In response to being banned from the DeploraBall, Treadstone retweeted a photoshopped anti-semitic meme showing a knife bearing the Star of David stuck in his back, and a link to an article on the white nationalist website Daily Stormer, titled “Full Cucklapse: Thernovich Bans Baked Alaska from DeploraBall -- Invites Kike MILO Instead!”


    Treadstone’s abuse of Twitter to attack journalists for doing their job is part of the ugly face of the “alt-right’s” international abuse of the Internet to spread misinformation and sideline the truth.

  • Far Right Media Cite Rumors And Fake News Outlets To Erroneously Report Canadian Mosque Attacker Was A Muslim

    Mosque Shooting Misinformation By Right-Wing Media Highlights The Plague Of Fake News

    Blog ››› ››› BOBBY LEWIS

    A shooter opened fire at the Islamic Cultural Center of Quebec on January 29, killing six and wounding eight more. On the January 30 edition of Premiere Radio Networks’ The Sean Hannity Show, Hannity ran through a list of past violent attacks allegedly tied to Islamic extremism, ending with “somebody, it’s reported, said ‘Allahu Akbar’” at the mosque attack, in an attempt to tie the attack to Muslims:

    SEAN HANNITY (HOST): This is since Obama’s been president. Let’s start. LA shooting at an airport. Remember that? An Egyptian national. March of 2006. An SUV attack, Chapel Hill, North Carolina, injuring pedestrians. Remember the, in Seattle, the Jewish Federation shootings, remember that?

    Remember all these incidents of terror that have occurred on American – Fort Hood, Texas? Remember, Army Major Hassan, 44, open fire, military processing center, killing 13, wounding 32 others. Army recruitment office in Little Rock, Arkansas. Or the Boston bombing that took place with the Tsarnaev brothers. Or the terrorist attack, three in Washington, one in New Jersey. Ali Muhammed Brown, gunned down, Leroy Henderson, et cetera, et cetera.

    The hatchet attack in New York, do you remember that back in 2014. The Garland, Texas art exhibit shooting, remember that incident? The Islamic State, they claimed responsibility for that. The Chattanooga, Tennessee military facility shooting, remember that? You remember the U.S. University of California Merced stabbings, you remember that one? You remember the San Bernardino, California shooting? Do you remember the Philly policeman shooting? Do you remember the Orlando Pulse nightclub shooting? Do you remember the Chelsea, New York, Seaside, New Jersey bombings? Do you remember the Minnesota mall stabbings?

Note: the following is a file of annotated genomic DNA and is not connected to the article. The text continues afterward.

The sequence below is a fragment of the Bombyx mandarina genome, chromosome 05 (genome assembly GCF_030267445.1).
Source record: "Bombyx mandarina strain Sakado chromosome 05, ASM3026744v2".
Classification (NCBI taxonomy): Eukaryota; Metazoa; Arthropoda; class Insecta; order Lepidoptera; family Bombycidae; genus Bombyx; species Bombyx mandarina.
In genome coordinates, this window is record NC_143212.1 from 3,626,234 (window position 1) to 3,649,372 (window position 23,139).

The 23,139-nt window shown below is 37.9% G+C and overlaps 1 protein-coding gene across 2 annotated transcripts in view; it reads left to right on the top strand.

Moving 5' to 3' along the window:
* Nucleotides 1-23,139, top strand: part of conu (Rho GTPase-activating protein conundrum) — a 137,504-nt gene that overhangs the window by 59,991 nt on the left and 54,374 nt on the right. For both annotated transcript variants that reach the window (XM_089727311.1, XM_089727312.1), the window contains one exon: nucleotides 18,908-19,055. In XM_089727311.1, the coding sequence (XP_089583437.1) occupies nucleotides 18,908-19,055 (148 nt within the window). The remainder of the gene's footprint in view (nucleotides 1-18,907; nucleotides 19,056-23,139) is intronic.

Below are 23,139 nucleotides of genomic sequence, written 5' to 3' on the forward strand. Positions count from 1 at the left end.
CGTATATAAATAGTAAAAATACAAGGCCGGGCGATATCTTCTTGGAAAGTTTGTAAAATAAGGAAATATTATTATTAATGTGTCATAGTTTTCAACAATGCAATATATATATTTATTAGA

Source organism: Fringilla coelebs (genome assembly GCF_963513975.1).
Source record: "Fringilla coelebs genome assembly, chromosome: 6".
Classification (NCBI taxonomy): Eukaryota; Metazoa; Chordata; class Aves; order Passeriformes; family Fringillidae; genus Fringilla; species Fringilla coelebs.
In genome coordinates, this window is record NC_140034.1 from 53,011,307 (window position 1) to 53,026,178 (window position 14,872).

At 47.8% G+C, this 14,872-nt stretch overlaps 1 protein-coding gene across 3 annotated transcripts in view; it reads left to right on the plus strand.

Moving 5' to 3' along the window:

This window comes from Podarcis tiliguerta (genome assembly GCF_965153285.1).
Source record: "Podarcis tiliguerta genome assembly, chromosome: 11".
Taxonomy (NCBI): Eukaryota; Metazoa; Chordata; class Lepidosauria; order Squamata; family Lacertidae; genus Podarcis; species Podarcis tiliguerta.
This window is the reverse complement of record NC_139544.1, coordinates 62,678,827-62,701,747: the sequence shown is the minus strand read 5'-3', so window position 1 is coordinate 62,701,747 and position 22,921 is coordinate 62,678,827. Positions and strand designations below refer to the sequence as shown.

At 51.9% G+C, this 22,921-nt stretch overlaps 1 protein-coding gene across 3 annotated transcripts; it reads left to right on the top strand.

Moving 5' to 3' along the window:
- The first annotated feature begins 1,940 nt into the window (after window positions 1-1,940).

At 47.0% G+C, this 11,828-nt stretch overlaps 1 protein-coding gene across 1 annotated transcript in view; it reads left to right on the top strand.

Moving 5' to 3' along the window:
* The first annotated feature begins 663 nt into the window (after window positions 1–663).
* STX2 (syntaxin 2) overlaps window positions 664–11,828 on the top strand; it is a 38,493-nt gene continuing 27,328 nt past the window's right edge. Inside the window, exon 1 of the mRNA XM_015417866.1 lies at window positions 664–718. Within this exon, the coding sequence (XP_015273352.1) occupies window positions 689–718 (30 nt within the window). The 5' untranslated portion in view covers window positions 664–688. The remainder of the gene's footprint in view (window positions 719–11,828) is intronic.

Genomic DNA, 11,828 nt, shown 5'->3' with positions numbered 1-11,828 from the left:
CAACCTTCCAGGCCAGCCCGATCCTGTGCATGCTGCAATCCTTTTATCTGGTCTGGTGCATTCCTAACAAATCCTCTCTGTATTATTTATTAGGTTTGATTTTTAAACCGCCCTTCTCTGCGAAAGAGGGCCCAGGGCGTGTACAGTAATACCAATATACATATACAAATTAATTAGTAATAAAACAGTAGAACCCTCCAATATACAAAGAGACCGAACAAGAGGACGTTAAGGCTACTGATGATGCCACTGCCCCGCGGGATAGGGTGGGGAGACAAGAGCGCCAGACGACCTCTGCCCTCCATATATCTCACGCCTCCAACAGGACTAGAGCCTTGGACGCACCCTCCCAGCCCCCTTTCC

Do you remember the Ohio State University incident with the Somali-born Ohio State student? Did you watch what happened in Quebec when somebody, it’s reported, said “Allahu Akbar” this weekend? Now, the facts are very simple if anybody cares to look at truth and fact versus fiction. 

    Hannity’s misinformation made it’s way through conservative media following reports from fake news purveyors central to the alt-right, Gateway Pundit and Prison Planet, both of which claimed the shooter had shouted “Allahu Akbar.” They cited a then-live-updating CBC report claiming a witness heard the gunman yell “Allahu Akbar” as he fired. According to the most recent reports, the suspect in custody is alleged to be an “obviously pro-Trump” 27 year old white French Canadian who has been described as an “anti-immigrant far-right ‘troll’.”

    Hannity was not alone in using the eyewitness report to falsely insinuate a Muslim had committed the attack. Alt-right outlets across the internet parroted false reports that the attacker was a Muslim, or used the "Allahu Akbar" report to insinuate that he was. Gateway Pundit even attacked mainstream media outlets that did not repeat their Islamophobic fearmongering, claiming these outlets were “those who hid the truth,” and had promoted “alternative facts.” Fox News also initially reported the attacker “was of Moroccan origin” before correcting themselves, and White House press secretary Sean Spicer used the Quebec mosque attack to defend the administration's dangerous and "un-American" Muslim ban. 

    Hannity ended his rant by claiming “the facts are very simple if anybody cares to look at truth and fact versus fiction.” Indeed, the facts are simple -- a white French Canadian with anti-immigrant beliefs and sympathies for extremist politicians like Marine Le Pen and Donald Trump is the singular suspect for the attack, and there is absolutely no sign he is a Muslim. The eagerness with which Hannity, Gateway Pundit, Matt Drudge, and other far-right media jumped the gun or ignored newly-reported facts to prop up their own Islamophobic narrative provides the latest example of fake news and alternative facts being used to advance a harmful agenda.

  • Right-Wing Media Wrongly Cite Obama To Justify Trump’s Muslim Ban

    ››› ››› NICK FERNANDEZ

    Right-wing media figures echoed misleading claims from President Donald Trump’s administration that his executive order seeking to ban travel from seven specific, predominantly Muslim countries “came from the Obama administration,” citing what they call a 2011 “ban” on “immigration from Iraq” and the Visa Waiver Program Improvement and Terrorist Prevention Act of 2015. But, as experts have noted, the comparison to the Obama administration's actions in 2011 and 2015 are “misleading,” as “The Obama administration’s 2011 review came in response to specific threat information” and was not an “outright ban,” and the 2015 legislation still allowed visa applications from those seven countries.